Skylock makes your bicycle part of the Internet of Things, so what could be the problem? Well…
So the Obama administration has been swearing up and down that without the power to search through Americans’ things and communications in bulk without warrants, the nation would be open to terrorist attack. And yet due to Senate delays, June 2 2015 saw the second day in a row
Lindsey Graham has signaled his time war strategy: “Our future prosperity depends on our commitment to bold action and practical solutions on everything from energy independence to preparing for the retirement of the Baby Boomers.” “Bold action” like “preparing for the retirement of the Baby Boomers” only makes sense if you view it in the context of time travel.
Corporate and governmental hubs of power have been consumed by a surveillance culture in which top executives presume that they have the right to seize and whatever information they want, to use for whatever purposes they can dream up. They don’t believe that the law, or the Constitution of the United States, applies to them anymore.
How to build a hype: 1. Read a Bureau of Justice Statistics Report, which finds that: 6.7% of U.S. adults were on the receiving end of “identity theft” last year, but this definition includes “attempted misuse” that was unsuccessful, and the most common way adults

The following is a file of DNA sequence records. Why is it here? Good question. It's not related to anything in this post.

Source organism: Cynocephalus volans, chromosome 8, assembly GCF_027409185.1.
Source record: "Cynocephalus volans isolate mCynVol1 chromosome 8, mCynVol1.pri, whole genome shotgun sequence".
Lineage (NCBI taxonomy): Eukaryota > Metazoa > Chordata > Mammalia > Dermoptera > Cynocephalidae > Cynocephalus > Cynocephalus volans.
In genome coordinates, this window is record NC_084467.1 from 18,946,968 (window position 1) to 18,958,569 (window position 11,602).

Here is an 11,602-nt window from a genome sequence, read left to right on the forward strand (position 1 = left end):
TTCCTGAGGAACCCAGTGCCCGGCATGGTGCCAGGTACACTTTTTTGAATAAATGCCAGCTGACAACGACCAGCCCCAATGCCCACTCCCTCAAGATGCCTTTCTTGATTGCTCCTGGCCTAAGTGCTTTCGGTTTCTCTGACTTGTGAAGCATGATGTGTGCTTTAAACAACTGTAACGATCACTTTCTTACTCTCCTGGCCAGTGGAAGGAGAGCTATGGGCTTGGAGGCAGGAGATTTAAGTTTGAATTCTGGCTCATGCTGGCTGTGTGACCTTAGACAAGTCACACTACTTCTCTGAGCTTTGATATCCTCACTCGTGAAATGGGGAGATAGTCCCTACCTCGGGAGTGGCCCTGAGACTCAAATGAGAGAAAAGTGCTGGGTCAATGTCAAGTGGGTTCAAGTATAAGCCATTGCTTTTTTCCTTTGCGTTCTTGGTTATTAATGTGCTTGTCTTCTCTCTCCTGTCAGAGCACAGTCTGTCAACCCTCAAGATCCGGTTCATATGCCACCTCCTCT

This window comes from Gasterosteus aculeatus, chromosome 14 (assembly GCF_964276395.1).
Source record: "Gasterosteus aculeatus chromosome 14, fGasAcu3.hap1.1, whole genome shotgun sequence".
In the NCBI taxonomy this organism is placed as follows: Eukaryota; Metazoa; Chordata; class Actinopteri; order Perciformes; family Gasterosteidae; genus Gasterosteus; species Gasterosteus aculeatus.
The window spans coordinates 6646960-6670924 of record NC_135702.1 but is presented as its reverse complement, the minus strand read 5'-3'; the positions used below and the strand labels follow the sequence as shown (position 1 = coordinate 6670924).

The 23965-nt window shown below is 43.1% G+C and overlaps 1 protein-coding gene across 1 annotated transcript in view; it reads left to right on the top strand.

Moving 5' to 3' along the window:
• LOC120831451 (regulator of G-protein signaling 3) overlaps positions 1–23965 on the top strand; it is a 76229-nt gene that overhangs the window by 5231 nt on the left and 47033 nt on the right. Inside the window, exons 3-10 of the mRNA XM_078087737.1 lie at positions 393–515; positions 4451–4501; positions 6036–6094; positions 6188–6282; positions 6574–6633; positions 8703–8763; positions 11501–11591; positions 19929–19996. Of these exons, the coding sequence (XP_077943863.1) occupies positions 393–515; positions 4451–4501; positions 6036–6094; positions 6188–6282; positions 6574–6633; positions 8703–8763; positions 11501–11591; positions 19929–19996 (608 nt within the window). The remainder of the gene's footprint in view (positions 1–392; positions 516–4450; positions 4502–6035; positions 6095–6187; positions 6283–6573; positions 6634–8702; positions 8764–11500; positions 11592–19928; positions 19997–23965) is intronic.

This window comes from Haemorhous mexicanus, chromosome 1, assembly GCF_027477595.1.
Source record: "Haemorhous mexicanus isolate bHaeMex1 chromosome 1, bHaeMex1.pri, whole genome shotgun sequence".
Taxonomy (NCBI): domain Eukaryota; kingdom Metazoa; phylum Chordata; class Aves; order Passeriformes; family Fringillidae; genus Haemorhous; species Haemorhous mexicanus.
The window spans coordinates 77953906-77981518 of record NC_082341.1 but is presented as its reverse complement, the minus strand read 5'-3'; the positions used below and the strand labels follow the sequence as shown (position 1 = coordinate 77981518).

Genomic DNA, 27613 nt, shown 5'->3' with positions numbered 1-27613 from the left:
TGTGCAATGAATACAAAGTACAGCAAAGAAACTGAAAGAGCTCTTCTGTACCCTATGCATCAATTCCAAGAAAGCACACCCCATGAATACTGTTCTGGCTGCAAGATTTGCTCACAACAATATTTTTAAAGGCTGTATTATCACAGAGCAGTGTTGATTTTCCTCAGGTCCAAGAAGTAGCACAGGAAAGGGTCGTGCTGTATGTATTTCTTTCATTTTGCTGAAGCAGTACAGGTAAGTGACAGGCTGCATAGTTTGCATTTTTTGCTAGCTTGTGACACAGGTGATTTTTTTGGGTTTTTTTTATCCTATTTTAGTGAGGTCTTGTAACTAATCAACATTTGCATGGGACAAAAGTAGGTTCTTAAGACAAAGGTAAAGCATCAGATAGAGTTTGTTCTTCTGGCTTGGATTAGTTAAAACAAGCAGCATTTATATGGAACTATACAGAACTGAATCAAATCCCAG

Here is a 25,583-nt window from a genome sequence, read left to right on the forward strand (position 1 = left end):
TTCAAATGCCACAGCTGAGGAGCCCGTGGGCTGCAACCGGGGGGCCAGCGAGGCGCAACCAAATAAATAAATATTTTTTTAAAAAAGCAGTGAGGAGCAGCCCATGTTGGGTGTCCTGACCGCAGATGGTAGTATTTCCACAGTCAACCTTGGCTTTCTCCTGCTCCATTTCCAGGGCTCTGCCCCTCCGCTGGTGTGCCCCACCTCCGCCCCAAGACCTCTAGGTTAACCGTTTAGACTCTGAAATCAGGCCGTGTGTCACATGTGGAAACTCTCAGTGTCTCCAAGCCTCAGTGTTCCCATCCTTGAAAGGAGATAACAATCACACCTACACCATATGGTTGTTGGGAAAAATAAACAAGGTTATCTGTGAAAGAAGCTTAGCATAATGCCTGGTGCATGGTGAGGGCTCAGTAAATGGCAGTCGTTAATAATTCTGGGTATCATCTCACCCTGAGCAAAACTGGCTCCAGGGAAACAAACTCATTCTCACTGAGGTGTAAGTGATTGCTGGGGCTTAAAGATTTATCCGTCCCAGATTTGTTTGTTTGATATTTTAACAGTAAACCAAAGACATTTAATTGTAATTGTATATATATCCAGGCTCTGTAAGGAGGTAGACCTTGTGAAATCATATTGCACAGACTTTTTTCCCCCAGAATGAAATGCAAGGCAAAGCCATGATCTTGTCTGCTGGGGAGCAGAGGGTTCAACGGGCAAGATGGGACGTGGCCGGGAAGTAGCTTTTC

1. Take the data. 2. Put it behind a door. 3. Put a “data” sign next to the door. 4. Lock the door. I bet the plan works.
On August 17, Shenna Bellows of the ACLU spoke in Augusta, Maine on the occasion of Constitution Day. With her permission, I’ve transcribed her speech to share it here with you. Good morning. It’s a pleasure to be here today on Constitution Day. Happy Constitution
Hewlett Packard may have tools to protect corporate laptops from curious teenagers, but HP offers no protection from the unconstitutional, encryption-crushing Big Brother electronic surveillance programs of the NSA.
What the engineers of the iPhone 5S have done is like slapping a fingerprint sensor lock on the front door of a house, while leaving the side door and garage doors unlocked, and a first floor window open. Intelligent people who are looking to communicate securely are not going to do it using an iPhone.
A new report details how the National Security Agency can access remarkable amounts of user data from smartphones. It’s not just email and telephone calls that the NSA can grab, but contact information, physical location, and even information from documents that are kept on the
I just had a strange man rub his hands all over my upper body. It was not a physical encounter I had requested. I was checking in at the airport, for a flight to return home from a vacation at the beach. I was wearing